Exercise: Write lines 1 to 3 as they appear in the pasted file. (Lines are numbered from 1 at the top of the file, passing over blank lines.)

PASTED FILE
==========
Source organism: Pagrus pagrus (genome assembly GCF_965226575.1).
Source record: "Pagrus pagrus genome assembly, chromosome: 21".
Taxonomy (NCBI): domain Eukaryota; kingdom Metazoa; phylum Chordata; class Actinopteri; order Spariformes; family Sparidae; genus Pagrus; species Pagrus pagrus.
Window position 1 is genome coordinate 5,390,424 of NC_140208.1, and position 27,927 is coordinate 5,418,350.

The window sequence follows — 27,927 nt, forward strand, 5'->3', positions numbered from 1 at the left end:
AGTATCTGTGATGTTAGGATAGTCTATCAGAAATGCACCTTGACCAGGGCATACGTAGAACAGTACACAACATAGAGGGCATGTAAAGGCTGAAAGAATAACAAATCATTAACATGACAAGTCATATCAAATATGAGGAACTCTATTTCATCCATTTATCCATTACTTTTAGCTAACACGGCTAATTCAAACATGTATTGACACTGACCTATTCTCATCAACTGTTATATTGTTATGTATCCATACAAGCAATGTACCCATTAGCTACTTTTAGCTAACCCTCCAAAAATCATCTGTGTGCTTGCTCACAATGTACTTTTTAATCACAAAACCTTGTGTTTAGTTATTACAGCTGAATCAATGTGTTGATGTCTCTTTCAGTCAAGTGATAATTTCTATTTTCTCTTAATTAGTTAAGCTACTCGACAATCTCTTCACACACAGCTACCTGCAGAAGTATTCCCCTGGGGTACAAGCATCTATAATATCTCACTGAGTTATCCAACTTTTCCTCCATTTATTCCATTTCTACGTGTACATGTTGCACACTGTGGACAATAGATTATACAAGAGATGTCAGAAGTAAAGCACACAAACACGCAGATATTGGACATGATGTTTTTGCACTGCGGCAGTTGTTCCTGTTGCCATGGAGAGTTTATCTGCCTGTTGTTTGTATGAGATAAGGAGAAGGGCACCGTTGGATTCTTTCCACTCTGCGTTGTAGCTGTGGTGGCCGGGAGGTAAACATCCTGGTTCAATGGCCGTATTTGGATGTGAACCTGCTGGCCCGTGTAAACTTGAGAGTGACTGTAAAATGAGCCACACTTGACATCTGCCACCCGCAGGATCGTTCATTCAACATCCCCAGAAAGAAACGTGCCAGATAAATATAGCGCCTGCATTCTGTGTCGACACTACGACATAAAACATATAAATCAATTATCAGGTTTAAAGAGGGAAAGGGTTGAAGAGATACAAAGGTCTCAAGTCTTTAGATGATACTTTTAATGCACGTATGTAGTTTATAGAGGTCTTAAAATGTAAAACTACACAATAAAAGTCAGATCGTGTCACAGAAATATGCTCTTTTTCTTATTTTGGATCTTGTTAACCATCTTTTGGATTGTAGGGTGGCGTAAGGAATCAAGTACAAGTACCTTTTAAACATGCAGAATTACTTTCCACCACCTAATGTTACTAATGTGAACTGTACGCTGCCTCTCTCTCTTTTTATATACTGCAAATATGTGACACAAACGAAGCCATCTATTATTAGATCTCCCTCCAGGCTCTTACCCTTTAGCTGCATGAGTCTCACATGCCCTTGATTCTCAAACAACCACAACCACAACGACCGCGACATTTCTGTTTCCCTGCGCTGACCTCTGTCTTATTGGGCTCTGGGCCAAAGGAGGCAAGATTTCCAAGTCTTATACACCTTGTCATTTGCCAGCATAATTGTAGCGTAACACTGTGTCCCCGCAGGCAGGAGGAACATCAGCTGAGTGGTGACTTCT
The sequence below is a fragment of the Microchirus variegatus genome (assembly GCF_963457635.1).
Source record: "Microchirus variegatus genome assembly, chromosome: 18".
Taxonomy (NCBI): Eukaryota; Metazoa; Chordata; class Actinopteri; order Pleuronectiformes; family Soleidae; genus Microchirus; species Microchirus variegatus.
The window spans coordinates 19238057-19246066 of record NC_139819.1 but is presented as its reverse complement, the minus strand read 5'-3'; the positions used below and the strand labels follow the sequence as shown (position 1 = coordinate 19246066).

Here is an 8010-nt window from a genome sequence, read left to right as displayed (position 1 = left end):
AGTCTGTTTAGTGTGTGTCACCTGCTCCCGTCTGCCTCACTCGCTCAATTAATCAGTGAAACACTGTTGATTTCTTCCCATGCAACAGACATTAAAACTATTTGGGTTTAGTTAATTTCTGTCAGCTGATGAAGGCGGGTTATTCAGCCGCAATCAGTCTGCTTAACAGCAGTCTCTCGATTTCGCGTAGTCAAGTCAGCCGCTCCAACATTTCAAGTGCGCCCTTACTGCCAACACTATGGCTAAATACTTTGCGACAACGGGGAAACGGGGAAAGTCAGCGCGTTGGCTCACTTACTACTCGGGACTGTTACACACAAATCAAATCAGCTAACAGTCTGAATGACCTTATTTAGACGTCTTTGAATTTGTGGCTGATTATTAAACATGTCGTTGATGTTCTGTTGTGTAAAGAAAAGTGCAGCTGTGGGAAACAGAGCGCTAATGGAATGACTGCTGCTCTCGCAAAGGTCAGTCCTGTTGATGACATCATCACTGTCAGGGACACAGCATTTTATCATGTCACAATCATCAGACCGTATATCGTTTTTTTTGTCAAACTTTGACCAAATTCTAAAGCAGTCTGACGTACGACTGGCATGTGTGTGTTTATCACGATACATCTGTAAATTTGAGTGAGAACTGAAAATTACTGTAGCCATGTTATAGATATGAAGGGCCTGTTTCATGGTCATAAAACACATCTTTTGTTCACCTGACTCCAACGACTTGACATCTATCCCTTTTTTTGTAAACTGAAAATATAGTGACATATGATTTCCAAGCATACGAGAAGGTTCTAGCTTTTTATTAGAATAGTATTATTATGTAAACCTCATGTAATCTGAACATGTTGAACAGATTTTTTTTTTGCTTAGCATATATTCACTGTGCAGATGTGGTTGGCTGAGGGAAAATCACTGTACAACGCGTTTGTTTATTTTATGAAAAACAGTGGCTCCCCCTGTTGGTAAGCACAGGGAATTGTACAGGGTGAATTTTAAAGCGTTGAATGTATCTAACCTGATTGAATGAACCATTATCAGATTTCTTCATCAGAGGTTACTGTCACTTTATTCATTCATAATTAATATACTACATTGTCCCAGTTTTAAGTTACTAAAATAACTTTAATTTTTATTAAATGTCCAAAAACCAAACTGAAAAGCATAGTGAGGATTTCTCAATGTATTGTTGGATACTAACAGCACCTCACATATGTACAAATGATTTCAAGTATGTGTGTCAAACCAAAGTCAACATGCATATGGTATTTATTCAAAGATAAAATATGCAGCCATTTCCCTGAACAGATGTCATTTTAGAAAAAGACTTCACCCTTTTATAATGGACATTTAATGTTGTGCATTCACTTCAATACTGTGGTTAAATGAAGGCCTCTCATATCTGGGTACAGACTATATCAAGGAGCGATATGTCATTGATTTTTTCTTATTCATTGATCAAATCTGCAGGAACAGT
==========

Source organism: Pagrus pagrus (genome assembly GCF_965226575.1).
Source record: "Pagrus pagrus genome assembly, chromosome: 21".
Taxonomy (NCBI): domain Eukaryota; kingdom Metazoa; phylum Chordata; class Actinopteri; order Spariformes; family Sparidae; genus Pagrus; species Pagrus pagrus.